International acquisitions. The final amendments modify “Rule 3-05(c) to permit foreign private issuers that prepare their financial statements using IFRS-IASB to reconcile Rule 3-05 Financial Statements of foreign businesses prepared using home country GAAP to IFRS-IASB rather than U.S. GAAP because this will provide more comparable information and better facilitate analysis of the financial statements.”  In addition, Rule 3-05(d)will now permit “Rule 3-05 Financial Statements to be prepared in accordance with IFRS-IASB without reconciliation to U.S. GAAP if the acquired business would qualify as a foreign private issuer if it were a registrant.”

Smaller reporting companies. The final  amendments make corresponding changes, other than for form and content requirements for the financial statements, to the smaller reporting company requirements in Article 8 of Reg S-X. A new paragraph is being added to Rule 8-01 expressly permitting application of Rule 3-06, which generally permits financials covering a period of nine months to satisfy the Rule 3-05 requirement for filing financial statements for a period of one year. Rule 8-04 will continue to require up to two years of acquired business historical financial statements and permit smaller reporting companies to omit the financial statements if the acquired business has been included in the company’s results for a complete fiscal year. Form 8-K and Article 8 are being amended to require smaller reporting companies to provide pro forma financial information for disposition of a significant business in Form 8-K and in certain registration statements and proxy statements when the disposition occurs during or after the most recently completed fiscal year. In addition, the SEC is amending Rule 8-05 to require that the preparation, presentation and disclosure of pro forma financial information by smaller reporting companies substantially comply with Article 11.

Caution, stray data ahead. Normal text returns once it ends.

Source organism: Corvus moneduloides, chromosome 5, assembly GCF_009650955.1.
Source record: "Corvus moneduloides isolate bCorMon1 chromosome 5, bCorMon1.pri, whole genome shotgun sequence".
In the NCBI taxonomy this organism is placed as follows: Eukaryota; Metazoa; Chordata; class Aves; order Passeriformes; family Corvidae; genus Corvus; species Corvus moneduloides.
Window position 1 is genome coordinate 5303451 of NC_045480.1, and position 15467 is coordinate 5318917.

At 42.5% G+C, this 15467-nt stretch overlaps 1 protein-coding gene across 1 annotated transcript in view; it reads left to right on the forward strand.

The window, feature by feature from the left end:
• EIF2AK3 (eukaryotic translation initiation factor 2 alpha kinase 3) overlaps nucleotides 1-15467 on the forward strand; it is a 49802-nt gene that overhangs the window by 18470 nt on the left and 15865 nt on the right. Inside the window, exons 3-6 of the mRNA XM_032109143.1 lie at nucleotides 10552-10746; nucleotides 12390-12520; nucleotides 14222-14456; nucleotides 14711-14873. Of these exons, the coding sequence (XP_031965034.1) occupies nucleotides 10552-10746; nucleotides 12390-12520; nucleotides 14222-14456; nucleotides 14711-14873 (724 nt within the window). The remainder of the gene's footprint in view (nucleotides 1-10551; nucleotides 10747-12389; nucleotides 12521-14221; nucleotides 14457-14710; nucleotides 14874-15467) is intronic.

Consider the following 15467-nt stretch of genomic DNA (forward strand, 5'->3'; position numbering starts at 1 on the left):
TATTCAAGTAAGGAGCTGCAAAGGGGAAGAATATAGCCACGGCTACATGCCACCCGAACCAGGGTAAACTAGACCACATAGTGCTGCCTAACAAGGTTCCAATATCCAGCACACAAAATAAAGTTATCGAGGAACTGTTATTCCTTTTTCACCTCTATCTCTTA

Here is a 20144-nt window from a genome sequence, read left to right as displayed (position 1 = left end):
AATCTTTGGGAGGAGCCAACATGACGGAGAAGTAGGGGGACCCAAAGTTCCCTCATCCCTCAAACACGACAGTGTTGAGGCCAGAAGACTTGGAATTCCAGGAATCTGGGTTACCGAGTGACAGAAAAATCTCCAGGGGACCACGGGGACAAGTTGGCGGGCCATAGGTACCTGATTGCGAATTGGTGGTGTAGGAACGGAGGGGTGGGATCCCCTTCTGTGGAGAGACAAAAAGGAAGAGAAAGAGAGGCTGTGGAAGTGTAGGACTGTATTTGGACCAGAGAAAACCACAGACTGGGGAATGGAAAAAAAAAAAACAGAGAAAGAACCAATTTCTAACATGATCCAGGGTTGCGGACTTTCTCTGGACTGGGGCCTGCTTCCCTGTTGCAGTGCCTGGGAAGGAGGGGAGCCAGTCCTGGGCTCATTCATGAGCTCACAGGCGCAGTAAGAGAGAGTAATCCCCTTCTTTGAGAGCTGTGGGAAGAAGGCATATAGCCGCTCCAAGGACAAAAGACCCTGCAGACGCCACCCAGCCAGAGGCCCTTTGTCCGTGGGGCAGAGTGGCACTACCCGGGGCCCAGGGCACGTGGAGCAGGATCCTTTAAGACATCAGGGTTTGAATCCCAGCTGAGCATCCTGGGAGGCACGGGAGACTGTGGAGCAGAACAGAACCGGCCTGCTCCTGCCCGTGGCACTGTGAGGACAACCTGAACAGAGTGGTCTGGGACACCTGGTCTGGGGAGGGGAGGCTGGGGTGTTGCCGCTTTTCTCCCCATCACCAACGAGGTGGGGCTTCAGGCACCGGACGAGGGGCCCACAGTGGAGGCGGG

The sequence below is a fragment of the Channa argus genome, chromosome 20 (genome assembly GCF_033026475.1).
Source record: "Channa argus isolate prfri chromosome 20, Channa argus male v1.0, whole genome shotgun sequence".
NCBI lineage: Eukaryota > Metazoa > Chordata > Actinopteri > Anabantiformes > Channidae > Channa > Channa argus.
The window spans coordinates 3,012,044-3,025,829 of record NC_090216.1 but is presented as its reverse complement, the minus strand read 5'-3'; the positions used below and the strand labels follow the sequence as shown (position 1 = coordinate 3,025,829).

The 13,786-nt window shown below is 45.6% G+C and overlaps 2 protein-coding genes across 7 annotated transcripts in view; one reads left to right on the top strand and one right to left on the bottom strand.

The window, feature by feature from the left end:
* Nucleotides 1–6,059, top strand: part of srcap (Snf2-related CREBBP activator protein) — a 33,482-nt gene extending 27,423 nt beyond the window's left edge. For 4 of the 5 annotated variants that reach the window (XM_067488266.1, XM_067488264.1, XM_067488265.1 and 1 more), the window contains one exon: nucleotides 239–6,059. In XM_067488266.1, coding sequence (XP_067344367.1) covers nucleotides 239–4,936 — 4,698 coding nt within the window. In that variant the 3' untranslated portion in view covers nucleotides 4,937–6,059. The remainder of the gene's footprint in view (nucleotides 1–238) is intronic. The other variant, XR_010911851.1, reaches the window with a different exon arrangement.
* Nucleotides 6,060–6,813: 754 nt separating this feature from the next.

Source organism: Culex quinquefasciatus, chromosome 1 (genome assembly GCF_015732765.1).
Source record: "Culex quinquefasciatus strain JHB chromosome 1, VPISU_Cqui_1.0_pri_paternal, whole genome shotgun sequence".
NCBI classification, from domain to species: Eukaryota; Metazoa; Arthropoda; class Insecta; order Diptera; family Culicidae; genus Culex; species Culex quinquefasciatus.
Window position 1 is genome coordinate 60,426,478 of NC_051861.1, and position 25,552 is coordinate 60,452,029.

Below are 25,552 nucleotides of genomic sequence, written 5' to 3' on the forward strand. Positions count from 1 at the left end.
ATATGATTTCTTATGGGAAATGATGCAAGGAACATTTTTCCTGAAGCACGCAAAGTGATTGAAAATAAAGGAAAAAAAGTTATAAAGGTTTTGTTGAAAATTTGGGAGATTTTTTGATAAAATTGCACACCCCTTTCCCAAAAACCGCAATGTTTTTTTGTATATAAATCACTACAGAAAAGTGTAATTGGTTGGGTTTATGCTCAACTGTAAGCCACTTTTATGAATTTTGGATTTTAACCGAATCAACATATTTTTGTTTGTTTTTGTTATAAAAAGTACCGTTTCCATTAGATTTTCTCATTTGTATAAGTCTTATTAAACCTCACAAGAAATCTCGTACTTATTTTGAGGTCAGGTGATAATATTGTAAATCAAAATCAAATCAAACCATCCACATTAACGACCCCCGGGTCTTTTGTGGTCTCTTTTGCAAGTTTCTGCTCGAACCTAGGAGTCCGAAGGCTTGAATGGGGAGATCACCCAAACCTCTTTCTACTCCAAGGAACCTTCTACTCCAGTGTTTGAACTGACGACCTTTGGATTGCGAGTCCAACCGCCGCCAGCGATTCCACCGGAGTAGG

Conforming and clarifying changes.  The final amendments provide conformity across the “significant subsidiary” definitions (except as noted above with regard to the investment test and testing significance of equity method investees, as well as for the additional purposes for which the definition is used). The final amendments also revise Rule 3-05 and Article 11 to clarify when financial statements and pro forma financial information are required, and to update the language to take new concepts into account.  For example, the amendments specify that “financial statements are required if a business acquisition has occurred during the most recent fiscal year or subsequent interim period for which a balance sheet is required by [Rule 3-01], or if a business acquisition has occurred or is probable after the date that the most recent balance sheet has been filed.” There are also a number of changes in terminology, such as replacing the term “furnish” with “file” to clarify that Rule 3-05 and Article 11 information must be filed with the SEC.

Transition. Companies will not be required to apply the final amendments until the beginning of the company’s fiscal year beginning after December 31, 2020 (the “mandatory compliance date”). Acquisitions and dispositions that are probable or consummated after the mandatory compliance date must be evaluated for significance using the final amendments. For initial registration statements, companies are not required to apply the final amendments until the initial registration statement is first filed on or after the mandatory compliance date, at which point, “all probable or consummated acquisitions and dispositions, including those consummated prior to the mandatory compliance date, must be evaluated for significance using the final amendments.”

Voluntary early compliance is permitted in advance of the company’s mandatory compliance date provided that the final amendments are applied in their entirety from the date of early compliance.

See also this post from Cooley M&A regarding the impact of the new rules on carve-out transactions.

Posted by Cydney Posner